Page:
Second, as already alluded to, the growth of the church transcended the revival. The explosion of church growth in Korea began eight years before the earliest revivals; thus, by 1910, the number of Christians in Korea eclipsed two hundred thousand. Interestingly, the year after 1907 saw a slower growth rate than the years before the revival. Roy Shearer lists two factors for growth from 1895-1905: the Sino-Japanese War, and the ability of missionaries to train and incorporate communicants into the ministry of the church. From 1905-10, Shearer noted the impact of the Russo-Japanese War, the use of the Bible class, the “Million Souls Campaign,” and the independence of the Korea church. In other words, though not attributing the church growth to one factor, he notes that the Nevius Method’s emphasis on Bible classes and the self-government of the church had more impact on church growth than the revivals. The success of Christianity in Korea has been roundly attributed to the incorporation and adaptation of the Nevius Method. Therefore, the revivals in Korea benefited from cutting-edge, culturally appropriate missionary methodology. However innovative, and though revival always includes new measures, the Nevius Method was not a revival method, but a method of growing a three-self church. This fact, combined with the fact that the revivals were an initial Pentecost (not to be confused with Pentecostalism or the Pentecost revival) experience, supports the claim that the Korean revivals were of a different order than western revivals. The revival served more in the function of a sign, for Koreans and other Christians around the world, that Korean Christianity was real.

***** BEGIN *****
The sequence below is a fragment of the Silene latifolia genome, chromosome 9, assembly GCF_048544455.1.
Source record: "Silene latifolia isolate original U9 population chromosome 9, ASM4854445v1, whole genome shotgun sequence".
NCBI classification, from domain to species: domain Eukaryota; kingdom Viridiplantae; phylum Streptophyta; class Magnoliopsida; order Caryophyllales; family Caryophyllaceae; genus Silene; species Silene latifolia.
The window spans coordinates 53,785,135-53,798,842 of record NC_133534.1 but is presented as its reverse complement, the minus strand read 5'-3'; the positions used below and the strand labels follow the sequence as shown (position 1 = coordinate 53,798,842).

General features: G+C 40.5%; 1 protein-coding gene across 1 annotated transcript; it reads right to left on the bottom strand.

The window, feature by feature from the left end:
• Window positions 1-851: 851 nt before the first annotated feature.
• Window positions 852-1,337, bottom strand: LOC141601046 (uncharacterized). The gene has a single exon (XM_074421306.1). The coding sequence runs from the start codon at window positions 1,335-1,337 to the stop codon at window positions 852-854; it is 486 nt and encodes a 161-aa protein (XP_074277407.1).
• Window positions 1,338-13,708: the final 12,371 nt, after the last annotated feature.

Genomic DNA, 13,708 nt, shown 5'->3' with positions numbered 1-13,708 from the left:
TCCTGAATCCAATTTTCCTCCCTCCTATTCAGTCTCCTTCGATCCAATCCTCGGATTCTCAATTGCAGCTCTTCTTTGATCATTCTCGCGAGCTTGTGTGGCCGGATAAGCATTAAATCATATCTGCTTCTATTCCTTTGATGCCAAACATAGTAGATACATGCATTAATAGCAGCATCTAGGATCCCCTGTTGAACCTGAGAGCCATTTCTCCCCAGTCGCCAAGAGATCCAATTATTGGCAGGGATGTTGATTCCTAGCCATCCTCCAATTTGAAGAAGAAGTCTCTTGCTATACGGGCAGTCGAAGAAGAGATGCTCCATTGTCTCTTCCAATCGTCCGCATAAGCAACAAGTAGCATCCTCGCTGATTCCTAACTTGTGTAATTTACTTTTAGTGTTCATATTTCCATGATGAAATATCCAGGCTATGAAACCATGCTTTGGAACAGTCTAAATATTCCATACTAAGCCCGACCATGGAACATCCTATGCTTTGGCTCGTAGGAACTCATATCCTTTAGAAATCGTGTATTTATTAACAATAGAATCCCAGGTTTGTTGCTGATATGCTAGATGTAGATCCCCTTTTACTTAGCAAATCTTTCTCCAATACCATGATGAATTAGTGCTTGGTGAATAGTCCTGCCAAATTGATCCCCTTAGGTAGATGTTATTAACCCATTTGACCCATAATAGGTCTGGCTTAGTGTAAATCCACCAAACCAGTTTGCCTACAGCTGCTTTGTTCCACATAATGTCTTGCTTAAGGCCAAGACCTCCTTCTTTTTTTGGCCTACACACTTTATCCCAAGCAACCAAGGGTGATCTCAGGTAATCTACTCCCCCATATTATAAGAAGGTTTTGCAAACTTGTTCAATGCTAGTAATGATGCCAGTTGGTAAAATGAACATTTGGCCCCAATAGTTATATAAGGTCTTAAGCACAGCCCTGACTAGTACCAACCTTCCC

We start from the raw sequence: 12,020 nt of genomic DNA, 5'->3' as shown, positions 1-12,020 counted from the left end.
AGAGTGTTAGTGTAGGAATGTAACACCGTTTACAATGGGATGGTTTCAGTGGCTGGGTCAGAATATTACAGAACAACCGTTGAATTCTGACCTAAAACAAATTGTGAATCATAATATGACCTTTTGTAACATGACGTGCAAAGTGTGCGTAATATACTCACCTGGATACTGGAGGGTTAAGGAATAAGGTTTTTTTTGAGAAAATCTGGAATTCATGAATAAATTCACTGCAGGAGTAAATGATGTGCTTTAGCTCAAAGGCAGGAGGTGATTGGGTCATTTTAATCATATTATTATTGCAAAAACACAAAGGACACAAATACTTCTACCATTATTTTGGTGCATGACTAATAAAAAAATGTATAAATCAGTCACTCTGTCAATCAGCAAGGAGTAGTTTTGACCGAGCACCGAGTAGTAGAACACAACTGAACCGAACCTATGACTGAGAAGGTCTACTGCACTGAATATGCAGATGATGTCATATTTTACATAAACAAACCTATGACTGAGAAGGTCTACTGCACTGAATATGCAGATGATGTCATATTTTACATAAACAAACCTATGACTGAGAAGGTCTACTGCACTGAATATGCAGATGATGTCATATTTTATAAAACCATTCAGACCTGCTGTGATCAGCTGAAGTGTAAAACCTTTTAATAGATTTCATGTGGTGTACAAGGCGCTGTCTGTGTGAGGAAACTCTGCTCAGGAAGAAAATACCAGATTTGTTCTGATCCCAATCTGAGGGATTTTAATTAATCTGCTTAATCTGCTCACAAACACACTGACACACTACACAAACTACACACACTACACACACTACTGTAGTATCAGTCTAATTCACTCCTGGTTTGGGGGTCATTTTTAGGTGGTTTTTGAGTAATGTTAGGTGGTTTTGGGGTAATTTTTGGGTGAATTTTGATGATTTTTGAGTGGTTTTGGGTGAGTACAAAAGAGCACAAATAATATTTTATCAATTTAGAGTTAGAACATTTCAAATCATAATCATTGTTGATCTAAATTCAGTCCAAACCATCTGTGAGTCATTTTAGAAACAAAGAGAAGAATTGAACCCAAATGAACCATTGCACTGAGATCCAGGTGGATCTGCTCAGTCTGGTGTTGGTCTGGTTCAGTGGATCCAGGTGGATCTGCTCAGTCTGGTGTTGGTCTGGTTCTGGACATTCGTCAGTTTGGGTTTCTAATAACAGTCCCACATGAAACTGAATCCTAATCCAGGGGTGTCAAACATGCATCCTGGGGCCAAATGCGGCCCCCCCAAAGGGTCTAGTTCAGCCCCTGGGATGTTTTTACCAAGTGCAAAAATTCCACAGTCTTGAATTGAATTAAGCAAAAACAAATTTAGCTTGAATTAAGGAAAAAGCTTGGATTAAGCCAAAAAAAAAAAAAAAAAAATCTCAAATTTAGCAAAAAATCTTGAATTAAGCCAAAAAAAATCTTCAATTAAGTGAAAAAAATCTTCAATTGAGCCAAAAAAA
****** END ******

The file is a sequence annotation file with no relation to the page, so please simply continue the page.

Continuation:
Horace N. Allen, Things Korean: A Collection of Sketches and Anecdotes Missionary and Diplomatic, (New York: Fleming H. Revell, 1908; reprint, Korea: Royal Asiatic Society, 1975), 171.Lee, “Born-Again in Korea,” 11.Roy E. Shearer, Wildfire: Church Growth in Korea (Grand Rapids: Eerdmans, 1966), 56.
L. George Paik, though, notes that the missionaries were effected three ways from this incident and its resolution: (1) compliance by the missionaries to the government left a “favorable impression;” (2) the rumors were found untrue and missionaries were vindicated; and (3) at home, the boards refused support until the matter resolved. “The missionaries in the field were greatly handicapped by the lack of men and fund.” Paik, History of Protestant Missions in Korea, 156-8.
Ibid., 423; cf. Shearer, Wildfire, 48, 167.
Jin-Kuk Ju, “The Missionary Nature of the Church and its Implementation in the Korean Church” (D.Miss. diss., Fuller Theological Seminary, 1989), 128
Shearer, Wildfire, 49-53.
See, for instance: Charles Allen Clark, The Korean Church and the Nevius Method (New York: Fleming H. Revell, 1930).
Charles G. Finney, “Lecture 14: Measures to Promote Revivals,” in Lectures on Revival of Religion, The Life and Words of Charles G. Finney, Vol. 1 (Fenwick, MI: Alethea in Heart, 2005), 236-59.